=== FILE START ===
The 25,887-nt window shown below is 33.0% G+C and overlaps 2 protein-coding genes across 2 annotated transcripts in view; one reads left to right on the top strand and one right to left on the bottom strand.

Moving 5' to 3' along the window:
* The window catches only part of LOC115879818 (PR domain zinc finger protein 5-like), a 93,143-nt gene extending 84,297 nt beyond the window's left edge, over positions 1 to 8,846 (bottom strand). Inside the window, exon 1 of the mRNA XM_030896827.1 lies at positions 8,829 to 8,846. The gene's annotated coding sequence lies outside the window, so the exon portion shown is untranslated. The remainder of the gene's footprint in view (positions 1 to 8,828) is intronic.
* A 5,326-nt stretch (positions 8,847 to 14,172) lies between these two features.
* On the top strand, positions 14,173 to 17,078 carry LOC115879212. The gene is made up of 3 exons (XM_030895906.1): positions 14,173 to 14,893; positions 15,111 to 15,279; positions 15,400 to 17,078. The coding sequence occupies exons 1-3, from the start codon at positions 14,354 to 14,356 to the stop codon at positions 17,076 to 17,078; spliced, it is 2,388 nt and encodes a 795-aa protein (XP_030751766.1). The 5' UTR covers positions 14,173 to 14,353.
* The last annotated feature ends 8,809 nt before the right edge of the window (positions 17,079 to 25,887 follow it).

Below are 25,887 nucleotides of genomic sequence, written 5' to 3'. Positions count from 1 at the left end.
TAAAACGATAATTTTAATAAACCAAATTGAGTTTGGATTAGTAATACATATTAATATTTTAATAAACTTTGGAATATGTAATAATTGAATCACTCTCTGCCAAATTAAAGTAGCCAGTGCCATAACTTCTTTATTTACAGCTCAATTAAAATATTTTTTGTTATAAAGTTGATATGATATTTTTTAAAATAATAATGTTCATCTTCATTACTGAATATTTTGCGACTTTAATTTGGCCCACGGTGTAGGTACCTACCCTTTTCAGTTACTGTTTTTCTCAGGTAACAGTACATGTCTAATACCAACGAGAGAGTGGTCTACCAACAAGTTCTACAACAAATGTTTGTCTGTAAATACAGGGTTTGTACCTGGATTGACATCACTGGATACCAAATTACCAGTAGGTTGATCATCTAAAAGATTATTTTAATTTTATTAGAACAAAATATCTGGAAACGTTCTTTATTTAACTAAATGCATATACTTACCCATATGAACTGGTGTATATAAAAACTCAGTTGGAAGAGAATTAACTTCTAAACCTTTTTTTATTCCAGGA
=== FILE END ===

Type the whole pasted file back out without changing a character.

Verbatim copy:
The 25,887-nt window shown below is 33.0% G+C and overlaps 2 protein-coding genes across 2 annotated transcripts in view; one reads left to right on the top strand and one right to left on the bottom strand.

Moving 5' to 3' along the window:
* The window catches only part of LOC115879818 (PR domain zinc finger protein 5-like), a 93,143-nt gene extending 84,297 nt beyond the window's left edge, over positions 1 to 8,846 (bottom strand). Inside the window, exon 1 of the mRNA XM_030896827.1 lies at positions 8,829 to 8,846. The gene's annotated coding sequence lies outside the window, so the exon portion shown is untranslated. The remainder of the gene's footprint in view (positions 1 to 8,828) is intronic.
* A 5,326-nt stretch (positions 8,847 to 14,172) lies between these two features.
* On the top strand, positions 14,173 to 17,078 carry LOC115879212. The gene is made up of 3 exons (XM_030895906.1): positions 14,173 to 14,893; positions 15,111 to 15,279; positions 15,400 to 17,078. The coding sequence occupies exons 1-3, from the start codon at positions 14,354 to 14,356 to the stop codon at positions 17,076 to 17,078; spliced, it is 2,388 nt and encodes a 795-aa protein (XP_030751766.1). The 5' UTR covers positions 14,173 to 14,353.
* The last annotated feature ends 8,809 nt before the right edge of the window (positions 17,079 to 25,887 follow it).

Below are 25,887 nucleotides of genomic sequence, written 5' to 3'. Positions count from 1 at the left end.
TAAAACGATAATTTTAATAAACCAAATTGAGTTTGGATTAGTAATACATATTAATATTTTAATAAACTTTGGAATATGTAATAATTGAATCACTCTCTGCCAAATTAAAGTAGCCAGTGCCATAACTTCTTTATTTACAGCTCAATTAAAATATTTTTTGTTATAAAGTTGATATGATATTTTTTAAAATAATAATGTTCATCTTCATTACTGAATATTTTGCGACTTTAATTTGGCCCACGGTGTAGGTACCTACCCTTTTCAGTTACTGTTTTTCTCAGGTAACAGTACATGTCTAATACCAACGAGAGAGTGGTCTACCAACAAGTTCTACAACAAATGTTTGTCTGTAAATACAGGGTTTGTACCTGGATTGACATCACTGGATACCAAATTACCAGTAGGTTGATCATCTAAAAGATTATTTTAATTTTATTAGAACAAAATATCTGGAAACGTTCTTTATTTAACTAAATGCATATACTTACCCATATGAACTGGTGTATATAAAAACTCAGTTGGAAGAGAATTAACTTCTAAACCTTTTTTTATTCCAGGA